Published: September 12th, 2017 by Crown Books for Young Readers | Series: Nyxia Triad #1 | Length: 384 pages | Genre: YA sci-fi | Source: Received from the publisher via NetGalley | Content Warning: violence, torture
Summary from Goodreads:
Every life has a price in this sci-fi thriller that has the nonstop action of The Maze Runner and the high-stakes space setting of Illuminae. This is the first in a new three-book series called the Nyxia Triad that will take a group of broken teens to the far reaches of the universe and force them to decide what they’re willing to risk for a lifetime of fortune.
Emmett Atwater isn’t just leaving Detroit; he’s leaving Earth. Why the Babel Corporation recruited him is a mystery, but the number of zeroes on their contract has him boarding their lightship and hoping to return to Earth with enough money to take care of his family.
Before long, Emmett discovers that he is one of ten recruits, all of whom have troubled pasts and are a long way from home. Now each recruit must earn the right to travel down to the planet of Eden—a planet that Babel has kept hidden—where they will mine a substance called Nyxia that has quietly become the most valuable material in the universe.
But Babel’s ship is full of secrets. And Emmett will face the ultimate choice: win the fortune at any cost, or find a way to fight that won’t forever compromise what it means to be human.
Nyxia is a new YA sci-fi book, the first in a trilogy, that features a cutthroat competition set in space. Everything about this immediately appealed to me. While it initially took me a little while to really get into, Nyxia ended up really delivering. If you’re looking for a great YA sci-fi to read, this should definitely be a contender.
One of the things that initially appealed to me was that I saw a few bloggers pitching this as a more diverse version of The Hunger Games. And, well, that’s a pretty accurate assessment. The main cast of characters comes from all over the world. I especially appreciated that the characters weren’t just white American characters given different races or ethnicities. What I mean by this is that the characters hold beliefs and act in ways that are indicative of the culture they grew up in. Obviously, I can’t speak to whether or not everything was actually accurate, but I really enjoyed seeing these different beliefs and values come face-to-face in the competition.
Another thing I really loved about Nyxia was how well Reintgen captured the differences in wealth between lower classes and upper-class people. All of the kids that were chosen for this trip to Eden are poor and Babel completely exploits that to get what they want. Babel wants people who are willing to risk everything to get them Nyxia and they know that these kids are so poor that a lifetime full of riches and luxury is enough incentive to turn them into what Babel wants. Depressing? Yeah, kind of. But it’s so eerily accurate to reality. Reintgen did a truly great job of capturing both the desperation that often drives poor people and the greed that often drives corporations and the wealthy.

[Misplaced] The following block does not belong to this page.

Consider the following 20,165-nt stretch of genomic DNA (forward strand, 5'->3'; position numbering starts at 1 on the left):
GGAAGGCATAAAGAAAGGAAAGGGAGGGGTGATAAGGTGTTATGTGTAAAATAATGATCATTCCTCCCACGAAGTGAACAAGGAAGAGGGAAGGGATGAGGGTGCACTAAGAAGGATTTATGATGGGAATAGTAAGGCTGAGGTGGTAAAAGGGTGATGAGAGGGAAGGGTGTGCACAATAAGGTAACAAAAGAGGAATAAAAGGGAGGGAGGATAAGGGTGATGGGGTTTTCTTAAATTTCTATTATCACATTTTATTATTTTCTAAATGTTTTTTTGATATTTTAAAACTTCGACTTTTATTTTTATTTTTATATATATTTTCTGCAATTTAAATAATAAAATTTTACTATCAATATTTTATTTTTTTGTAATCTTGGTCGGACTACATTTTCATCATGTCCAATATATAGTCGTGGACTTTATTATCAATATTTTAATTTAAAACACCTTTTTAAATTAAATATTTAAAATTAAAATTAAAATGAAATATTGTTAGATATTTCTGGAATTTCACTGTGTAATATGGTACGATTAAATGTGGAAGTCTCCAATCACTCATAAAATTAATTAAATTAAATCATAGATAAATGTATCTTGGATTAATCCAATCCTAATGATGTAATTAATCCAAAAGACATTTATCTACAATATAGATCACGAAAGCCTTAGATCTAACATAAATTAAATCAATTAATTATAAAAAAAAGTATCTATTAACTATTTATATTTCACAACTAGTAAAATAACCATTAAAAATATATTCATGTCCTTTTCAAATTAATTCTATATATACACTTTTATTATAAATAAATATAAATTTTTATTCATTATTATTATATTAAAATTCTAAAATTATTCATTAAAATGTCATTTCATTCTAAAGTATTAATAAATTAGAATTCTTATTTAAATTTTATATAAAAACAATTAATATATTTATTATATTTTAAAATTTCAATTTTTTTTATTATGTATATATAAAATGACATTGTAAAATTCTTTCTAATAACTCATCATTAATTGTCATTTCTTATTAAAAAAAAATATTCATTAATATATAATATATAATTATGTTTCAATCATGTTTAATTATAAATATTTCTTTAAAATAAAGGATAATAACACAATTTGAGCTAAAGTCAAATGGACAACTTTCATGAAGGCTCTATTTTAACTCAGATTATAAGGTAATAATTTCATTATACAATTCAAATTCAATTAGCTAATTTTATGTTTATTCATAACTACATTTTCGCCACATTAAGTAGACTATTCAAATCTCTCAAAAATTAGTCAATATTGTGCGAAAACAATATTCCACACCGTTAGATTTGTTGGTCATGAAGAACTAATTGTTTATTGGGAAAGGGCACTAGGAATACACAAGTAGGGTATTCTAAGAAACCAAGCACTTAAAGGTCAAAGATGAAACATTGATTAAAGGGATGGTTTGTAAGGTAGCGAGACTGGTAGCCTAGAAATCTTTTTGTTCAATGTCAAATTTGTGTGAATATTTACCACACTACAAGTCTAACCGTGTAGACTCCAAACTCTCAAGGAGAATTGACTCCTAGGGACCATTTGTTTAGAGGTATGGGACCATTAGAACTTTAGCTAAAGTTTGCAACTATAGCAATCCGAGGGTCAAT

The pressure that Emmett feels both to do well in the competition and to still be a good person was another very strong point in the novel. All of the recruits have to compete for their chance to get to Eden and Emmett desperately wants to be one of those chosen to go. His family is very poor and his mom is sick which makes the prizes that Babel is offering that much more important to him, considering that money and access to resources could completely change his life. He sees everyone as a potential barrier to his success, yet certain actions and tasks have him wondering if all of this is really worth it. How far will he go to get money for his family? And is that money worth losing his humanity and the values that his parents have ingrained in him? There are other characters in the competition who are still very kind to the other competitors despite also wanting/needing to do well and this makes Emmett question whether or not he’s doing the right thing by keeping everyone at an arm’s length, seeing them as nothing more than competition. It was incredibly interesting and, at times, heartbreaking to see Emmett grapple with these issues. Again, Reintgen did an excellent job of capturing these issues that can be very relevant to the real world.
Like I said at the start of my review, if you’re looking for a new YA sci-fi book to read, Nyxia definitely should be a contender. With a diverse cast of characters and a cutthroat competition, Reintgen truly manages to capture many of the issues of our world and reflects them in a way that really makes you think, all while being completely entertained by the story you’re reading. Although it missed that little extra something to make this a five-star read for me, I can easily see this becoming a new favorite for many readers.
Thank you to the publisher for providing me with an eARC via NetGalley in exchange for an honest review.